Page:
If you are sufficiently bored or lonely or paid to write about television, you’ve encountered the debate over when the era of “prestige TV”, the period of American television where it was able to compete with — and arguably surpass — film as an art form, truly began. Some say it was The Sopranos, some say Homicide: Life On the Street, some have increasingly obscure and incorrect answers.
Whichever one you side with, you’re wrong. The first prestige television program aired on August 26th, 1939 on WNBC in New York: it was the Cincinnati Reds vs. the Brooklyn Dodgers. It was the first (broadcast) episode of a continuing series that we, our parents, and grandparents have been enjoying ever since.
What most of us actually love about baseball is the same thing we love about our favorite TV shows. A ton of money is spent on the spectacle. It has characters we love to follow and root for. Many of us have our own personal villains (which are some people’s heroes, a fun and interesting wrinkle).
There’s also the people who don’t care about your show at all, who make incredibly clever and definitely funny jokes about how you’re just watching “a buncha guys hitting a ball with a stick” (I’m laughing just typing it out). This is just a different version of the people who call Game of Thrones “that dragon show” or Big Little Lies “the sad white lady show”. Sure, they are those things if you don’t feel like putting any mental effort into understanding why people like it.
There was a moment in last night’s NLDS Game 5 between the Washington Nationals and Chicago Cubs that bothered a lot of people. Well, there were a lot of those moments, but one stuck with me in particular. In the bottom of the 8th inning, Willson Contreras threw behind Jose Lobaton who, after being called safe, video review found that his foot had momentarily came a couple inches off the bag while Anthony Rizzo still had the tag on. So he was out.
Now, according to the rulebook, Lobaton was out. His foot came off, he was being tagged, he’s out. Saying that this makes video review a bad part of the game is fatuous; 90% of the time a replay review simply enforces the reality of what happened, and no one can possibly have any problem with it. And there’s no way, with the high-definition super slow-motion cameras we have, that we could ever go back to just being ok with an obvious error.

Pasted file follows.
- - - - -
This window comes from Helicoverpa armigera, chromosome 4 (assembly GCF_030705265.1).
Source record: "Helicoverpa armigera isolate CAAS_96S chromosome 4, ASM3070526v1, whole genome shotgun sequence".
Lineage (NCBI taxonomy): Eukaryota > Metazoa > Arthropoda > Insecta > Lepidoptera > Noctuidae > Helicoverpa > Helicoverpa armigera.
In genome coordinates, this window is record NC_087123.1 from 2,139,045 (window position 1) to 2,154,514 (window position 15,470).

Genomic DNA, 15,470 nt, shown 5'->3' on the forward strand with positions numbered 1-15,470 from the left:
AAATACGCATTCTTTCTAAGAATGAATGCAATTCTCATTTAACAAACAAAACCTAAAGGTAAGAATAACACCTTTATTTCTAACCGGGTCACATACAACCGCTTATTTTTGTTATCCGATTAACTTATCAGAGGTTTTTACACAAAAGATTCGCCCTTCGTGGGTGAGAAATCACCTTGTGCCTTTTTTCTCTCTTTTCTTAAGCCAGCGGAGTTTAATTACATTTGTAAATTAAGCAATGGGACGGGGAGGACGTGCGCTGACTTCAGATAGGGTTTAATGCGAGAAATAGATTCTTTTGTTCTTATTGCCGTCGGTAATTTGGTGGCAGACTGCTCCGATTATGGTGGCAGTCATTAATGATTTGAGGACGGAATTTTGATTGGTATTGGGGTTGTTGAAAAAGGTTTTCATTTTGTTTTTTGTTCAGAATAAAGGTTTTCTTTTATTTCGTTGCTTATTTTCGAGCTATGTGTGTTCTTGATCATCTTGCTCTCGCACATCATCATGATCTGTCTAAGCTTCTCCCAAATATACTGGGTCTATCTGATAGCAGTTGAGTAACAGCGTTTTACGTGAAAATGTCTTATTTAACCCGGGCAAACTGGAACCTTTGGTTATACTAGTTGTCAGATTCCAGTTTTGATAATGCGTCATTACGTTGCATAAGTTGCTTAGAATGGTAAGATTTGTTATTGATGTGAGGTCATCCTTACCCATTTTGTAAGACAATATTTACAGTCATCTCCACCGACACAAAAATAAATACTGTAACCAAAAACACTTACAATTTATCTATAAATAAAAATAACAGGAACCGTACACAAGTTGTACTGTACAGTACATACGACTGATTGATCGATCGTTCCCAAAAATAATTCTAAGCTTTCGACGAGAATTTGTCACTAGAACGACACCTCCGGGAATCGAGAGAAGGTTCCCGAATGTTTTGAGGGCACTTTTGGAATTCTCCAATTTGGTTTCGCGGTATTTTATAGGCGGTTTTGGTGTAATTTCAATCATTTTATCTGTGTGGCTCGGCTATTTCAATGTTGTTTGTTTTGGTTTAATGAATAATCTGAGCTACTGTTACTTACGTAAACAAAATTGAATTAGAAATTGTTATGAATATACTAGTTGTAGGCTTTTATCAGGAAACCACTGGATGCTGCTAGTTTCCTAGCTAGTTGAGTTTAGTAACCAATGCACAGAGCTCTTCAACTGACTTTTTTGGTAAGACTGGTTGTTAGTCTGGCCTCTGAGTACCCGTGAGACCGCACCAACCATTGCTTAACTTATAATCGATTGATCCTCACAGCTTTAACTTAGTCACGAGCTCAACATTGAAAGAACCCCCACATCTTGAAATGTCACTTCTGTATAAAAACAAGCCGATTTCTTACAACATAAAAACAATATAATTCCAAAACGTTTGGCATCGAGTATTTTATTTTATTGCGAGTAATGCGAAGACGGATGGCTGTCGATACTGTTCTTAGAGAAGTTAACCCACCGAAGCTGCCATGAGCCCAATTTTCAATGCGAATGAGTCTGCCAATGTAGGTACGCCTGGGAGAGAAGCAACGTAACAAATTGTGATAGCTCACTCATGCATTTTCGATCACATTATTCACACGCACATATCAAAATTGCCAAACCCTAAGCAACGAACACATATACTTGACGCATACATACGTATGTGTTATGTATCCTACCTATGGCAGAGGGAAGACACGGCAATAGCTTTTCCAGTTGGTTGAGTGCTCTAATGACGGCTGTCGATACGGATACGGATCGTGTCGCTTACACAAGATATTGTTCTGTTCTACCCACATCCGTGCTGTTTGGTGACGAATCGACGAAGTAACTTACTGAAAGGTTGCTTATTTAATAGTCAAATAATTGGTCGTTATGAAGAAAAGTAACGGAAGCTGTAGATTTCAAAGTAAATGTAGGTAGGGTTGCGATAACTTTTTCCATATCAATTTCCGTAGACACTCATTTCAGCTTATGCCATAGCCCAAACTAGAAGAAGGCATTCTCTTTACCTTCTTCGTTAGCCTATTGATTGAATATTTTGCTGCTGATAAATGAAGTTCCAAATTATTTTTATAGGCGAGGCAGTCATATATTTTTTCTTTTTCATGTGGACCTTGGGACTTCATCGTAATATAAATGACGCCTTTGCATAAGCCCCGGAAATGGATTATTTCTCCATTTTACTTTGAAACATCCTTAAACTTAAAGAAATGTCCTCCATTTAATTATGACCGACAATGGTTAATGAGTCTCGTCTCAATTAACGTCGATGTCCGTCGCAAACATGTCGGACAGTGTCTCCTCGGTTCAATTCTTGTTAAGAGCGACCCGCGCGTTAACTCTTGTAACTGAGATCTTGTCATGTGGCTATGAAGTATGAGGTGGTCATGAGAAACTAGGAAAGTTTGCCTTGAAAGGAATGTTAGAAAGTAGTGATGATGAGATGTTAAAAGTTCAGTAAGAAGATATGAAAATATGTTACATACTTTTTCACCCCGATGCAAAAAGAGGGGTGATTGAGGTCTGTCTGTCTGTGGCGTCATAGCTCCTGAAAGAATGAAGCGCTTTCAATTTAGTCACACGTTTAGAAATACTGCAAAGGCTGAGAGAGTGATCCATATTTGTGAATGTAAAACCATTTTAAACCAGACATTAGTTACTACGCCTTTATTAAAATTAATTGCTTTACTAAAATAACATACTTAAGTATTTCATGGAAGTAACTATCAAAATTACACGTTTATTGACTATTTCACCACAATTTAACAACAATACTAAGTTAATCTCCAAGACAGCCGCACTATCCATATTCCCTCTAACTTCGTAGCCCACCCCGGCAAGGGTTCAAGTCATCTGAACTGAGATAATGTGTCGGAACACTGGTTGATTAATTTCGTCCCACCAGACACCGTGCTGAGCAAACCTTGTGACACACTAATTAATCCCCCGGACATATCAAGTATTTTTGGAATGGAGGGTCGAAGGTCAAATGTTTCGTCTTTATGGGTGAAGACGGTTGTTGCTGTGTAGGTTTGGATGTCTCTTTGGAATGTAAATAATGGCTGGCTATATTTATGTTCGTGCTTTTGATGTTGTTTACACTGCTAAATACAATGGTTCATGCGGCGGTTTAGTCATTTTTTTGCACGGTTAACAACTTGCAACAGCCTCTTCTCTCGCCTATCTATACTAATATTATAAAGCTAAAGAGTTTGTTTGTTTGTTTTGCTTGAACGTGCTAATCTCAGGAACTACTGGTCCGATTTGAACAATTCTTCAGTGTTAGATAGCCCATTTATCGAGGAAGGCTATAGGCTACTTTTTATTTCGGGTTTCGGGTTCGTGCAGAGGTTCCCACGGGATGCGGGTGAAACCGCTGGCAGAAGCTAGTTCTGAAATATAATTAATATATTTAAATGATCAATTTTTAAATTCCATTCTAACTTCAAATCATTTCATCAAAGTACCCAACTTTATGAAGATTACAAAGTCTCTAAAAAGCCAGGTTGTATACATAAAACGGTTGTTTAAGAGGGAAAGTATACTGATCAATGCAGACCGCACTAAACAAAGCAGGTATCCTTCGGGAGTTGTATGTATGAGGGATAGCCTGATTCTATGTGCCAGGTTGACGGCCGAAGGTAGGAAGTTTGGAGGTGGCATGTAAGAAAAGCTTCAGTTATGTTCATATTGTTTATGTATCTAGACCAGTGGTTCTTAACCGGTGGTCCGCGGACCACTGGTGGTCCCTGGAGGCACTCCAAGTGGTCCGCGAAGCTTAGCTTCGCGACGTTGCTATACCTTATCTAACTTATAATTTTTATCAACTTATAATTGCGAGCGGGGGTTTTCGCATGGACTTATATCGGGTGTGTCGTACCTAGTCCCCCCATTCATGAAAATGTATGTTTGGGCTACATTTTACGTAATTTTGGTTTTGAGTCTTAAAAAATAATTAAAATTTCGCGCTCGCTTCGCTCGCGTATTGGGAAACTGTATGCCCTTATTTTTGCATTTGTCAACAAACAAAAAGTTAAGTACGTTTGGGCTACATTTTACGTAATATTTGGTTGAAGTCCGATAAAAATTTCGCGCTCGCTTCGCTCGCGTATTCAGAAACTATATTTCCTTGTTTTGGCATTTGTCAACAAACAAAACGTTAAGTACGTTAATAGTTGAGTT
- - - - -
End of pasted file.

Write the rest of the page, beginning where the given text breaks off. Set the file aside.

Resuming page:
But then why does it feel so unfair?
I came to the realization that, to the average fan, it felt like bad writing on one of our favorite shows. The plotline of that game was propelled in a distinct direction: The Nationals had runners on in a high-pressure situation, Wade Davis was struggling, and it was down to him and Trea Turner. But then all of a sudden it wasn’t. And it wasn’t a clear, obvious pick off, it was a decision that came from a stranger in a different city that (virtually) decided how our episode would end. It kinda felt like a deus ex machina.
It’s probably not exactly that. But think of any time you’ve been pissed off by lazy writing on one of your shows. Was [spoiler] Matthew’s death in Downton Abbey sudden, out of nowhere, and seemingly pointless? Did the answer to how Sherlock [spoiler] faked his death piss you off (only to be compounded by Moffat making fun of you for wanting him to do his job?)? That all kinda feels like how you felt after such an exciting inning was ended by a disembodied decision from the ether, right?
In some ways, this is more frustrating because there are no writers or departing actors to point the finger at for screwing up. No one screwed up (except, perhaps, Jose Lobaton because what are you doing you know the Cubs throw behind runners all the time and there was a guy ahead of you on second and why did you slide feet first). We’re just left to feel unfulfilled, and not exactly understand why.
Maybe now you understand why a little bit better.
So if you were upset, don’t let the technocratic scolds make you feel like a dummy. Even if what happened was technically just, it definitely lacked poetic justice. And I don’t think there’s anything wrong with expecting that out of your favorite show, even if it’s unrealistic.